Creating a delightful customer experience is one of the most important things in business.
Creating a delightful customer experience is also one of the most complex and difficult things to do in business. Doing that work is so much easier when done with partners.
The other day at a meeting of small business owners the group was asked to solve a problem. The owner of a golf club customizing business was having difficulty getting buy-in from local pro shops and clubhouses for his services. Not only was he not getting buy-in he was getting what he described as a frosty reception. The owner asked the group what else he could do to connect with his market given their primary feeding ground was often barred to him.
He got some great responses around social marketing, advertising, and alternate places he could connect with golfers.
You can't fix stupid.
Create Customer Value Cooperatively
A business can either white-knuckle a peripheral revenue stream and perceived value-add or it can actually put its customers first. Creating highly customized fitted clubs is not the core product of a golf course. Providing the best possible experience on the course for its members is.
Here is a business owner with a solution for members, that would improve their game and the level of delight on the course. A service, properly executed, that would create happier customers.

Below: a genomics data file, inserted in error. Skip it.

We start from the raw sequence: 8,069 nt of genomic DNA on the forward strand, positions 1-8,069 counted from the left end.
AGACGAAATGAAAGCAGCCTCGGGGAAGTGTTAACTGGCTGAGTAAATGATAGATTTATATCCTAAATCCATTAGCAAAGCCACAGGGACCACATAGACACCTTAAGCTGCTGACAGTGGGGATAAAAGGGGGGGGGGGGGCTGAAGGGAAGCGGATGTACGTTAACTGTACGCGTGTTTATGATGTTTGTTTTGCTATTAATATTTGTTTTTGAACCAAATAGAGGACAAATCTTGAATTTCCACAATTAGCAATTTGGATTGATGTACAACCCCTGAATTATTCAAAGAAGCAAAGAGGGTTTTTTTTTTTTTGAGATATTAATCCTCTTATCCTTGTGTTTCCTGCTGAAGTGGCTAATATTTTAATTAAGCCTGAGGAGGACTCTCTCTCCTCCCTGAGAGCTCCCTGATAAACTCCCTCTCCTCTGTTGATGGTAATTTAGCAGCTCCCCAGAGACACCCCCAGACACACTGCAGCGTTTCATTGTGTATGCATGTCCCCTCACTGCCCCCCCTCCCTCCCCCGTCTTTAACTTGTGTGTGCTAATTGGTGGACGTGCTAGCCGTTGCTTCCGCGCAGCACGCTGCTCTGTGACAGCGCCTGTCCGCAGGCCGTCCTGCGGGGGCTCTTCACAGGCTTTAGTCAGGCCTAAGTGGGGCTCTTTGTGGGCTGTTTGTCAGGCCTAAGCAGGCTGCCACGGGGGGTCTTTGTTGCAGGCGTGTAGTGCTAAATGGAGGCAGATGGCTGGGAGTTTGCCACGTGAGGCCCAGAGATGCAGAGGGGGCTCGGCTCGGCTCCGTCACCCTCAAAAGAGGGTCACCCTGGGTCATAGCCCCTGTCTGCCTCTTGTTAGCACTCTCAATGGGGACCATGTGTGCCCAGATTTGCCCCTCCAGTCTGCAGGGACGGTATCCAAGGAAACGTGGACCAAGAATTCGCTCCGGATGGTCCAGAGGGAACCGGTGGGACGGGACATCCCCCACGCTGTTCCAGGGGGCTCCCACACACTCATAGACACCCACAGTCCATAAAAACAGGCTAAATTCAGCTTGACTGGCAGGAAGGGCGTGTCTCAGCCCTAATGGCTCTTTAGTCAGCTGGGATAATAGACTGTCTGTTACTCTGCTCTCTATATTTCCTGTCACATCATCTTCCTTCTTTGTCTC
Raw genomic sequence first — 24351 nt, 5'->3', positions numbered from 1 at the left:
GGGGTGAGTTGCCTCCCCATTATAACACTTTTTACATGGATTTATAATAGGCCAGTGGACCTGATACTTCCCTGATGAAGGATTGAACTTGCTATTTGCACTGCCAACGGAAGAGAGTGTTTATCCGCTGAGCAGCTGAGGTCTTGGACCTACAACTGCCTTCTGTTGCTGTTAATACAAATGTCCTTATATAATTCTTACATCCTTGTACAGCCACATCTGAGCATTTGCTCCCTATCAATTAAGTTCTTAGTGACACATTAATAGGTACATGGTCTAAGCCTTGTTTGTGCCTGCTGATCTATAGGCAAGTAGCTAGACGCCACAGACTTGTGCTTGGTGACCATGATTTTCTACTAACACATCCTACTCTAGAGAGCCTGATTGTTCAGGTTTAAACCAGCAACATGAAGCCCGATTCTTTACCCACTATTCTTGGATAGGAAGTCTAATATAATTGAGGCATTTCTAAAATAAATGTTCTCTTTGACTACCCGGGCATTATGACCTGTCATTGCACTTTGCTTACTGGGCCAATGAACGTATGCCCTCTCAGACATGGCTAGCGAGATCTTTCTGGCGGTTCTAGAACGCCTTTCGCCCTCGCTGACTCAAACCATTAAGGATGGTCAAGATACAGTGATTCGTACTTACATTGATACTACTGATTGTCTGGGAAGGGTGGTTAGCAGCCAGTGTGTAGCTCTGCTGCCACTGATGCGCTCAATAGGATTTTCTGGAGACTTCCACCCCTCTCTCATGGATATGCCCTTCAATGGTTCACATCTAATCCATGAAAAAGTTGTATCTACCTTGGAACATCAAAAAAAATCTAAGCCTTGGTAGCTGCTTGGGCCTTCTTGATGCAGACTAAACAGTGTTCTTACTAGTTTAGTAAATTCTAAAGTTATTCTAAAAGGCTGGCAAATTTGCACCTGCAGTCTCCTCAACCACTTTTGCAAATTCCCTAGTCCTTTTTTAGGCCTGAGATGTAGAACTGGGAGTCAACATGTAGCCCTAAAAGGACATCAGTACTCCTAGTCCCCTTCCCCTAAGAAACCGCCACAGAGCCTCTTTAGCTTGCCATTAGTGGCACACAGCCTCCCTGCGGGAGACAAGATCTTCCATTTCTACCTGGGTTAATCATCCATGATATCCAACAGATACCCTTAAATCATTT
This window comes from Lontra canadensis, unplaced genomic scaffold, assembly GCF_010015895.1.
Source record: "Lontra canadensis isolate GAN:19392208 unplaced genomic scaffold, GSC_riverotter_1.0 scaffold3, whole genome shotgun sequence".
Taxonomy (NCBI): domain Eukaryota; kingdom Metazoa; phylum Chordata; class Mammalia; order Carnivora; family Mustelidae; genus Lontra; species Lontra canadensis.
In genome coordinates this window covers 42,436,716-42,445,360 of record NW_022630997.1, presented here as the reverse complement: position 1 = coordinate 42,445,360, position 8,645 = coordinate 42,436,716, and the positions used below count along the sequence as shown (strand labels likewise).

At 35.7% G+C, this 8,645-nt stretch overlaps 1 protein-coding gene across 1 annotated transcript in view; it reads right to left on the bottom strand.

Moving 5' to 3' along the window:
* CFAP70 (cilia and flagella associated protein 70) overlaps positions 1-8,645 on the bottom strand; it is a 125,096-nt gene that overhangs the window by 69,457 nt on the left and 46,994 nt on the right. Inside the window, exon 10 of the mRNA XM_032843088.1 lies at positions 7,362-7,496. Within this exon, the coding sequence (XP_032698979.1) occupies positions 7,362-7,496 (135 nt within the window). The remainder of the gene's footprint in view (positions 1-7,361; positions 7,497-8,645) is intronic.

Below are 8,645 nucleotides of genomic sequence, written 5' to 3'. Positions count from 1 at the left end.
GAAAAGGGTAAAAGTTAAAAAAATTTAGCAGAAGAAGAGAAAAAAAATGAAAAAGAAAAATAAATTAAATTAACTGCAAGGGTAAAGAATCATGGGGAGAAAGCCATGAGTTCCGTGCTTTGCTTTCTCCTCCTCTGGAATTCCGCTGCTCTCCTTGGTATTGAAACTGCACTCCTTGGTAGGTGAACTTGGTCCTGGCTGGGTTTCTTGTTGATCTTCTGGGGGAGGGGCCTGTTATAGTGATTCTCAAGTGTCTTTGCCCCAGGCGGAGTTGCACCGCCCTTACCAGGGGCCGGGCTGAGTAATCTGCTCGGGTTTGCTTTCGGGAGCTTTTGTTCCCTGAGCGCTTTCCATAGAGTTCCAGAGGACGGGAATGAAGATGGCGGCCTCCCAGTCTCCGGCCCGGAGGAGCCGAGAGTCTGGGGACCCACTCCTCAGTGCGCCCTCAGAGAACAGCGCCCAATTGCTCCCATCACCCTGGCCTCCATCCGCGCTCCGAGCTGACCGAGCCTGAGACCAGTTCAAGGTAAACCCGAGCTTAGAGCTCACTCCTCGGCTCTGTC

If you were a golfer and your pro shop brought in someone who could improve your enjoyment, and even shave a few strokes off your game, would you be delighted? Would you think a smart strategic alliance like that was a great idea?
Also read: Complaining Customers Are a Gift From Heaven
Would you be pleased your pro shop and course management had explored things like commissions, referral fees, revenue sharing, exclusivity arrangements, co-marketing, members-only events? Because that would be a creative way to arrive at a win-win-win solution right? The course, the club fitter, and the members all win.
Would you believe the managers running that course when they said they put members first?
What about if you learned instead of inviting that specialist in, they actively blocked him from the club, events, and pro shop because they saw him as a competitor? We don't care if this benefits to our members, and set us apart as a course, we don't need the competition in club sales. End of conversation.
Because customer experience comes first, right?
You can't fix stupid.
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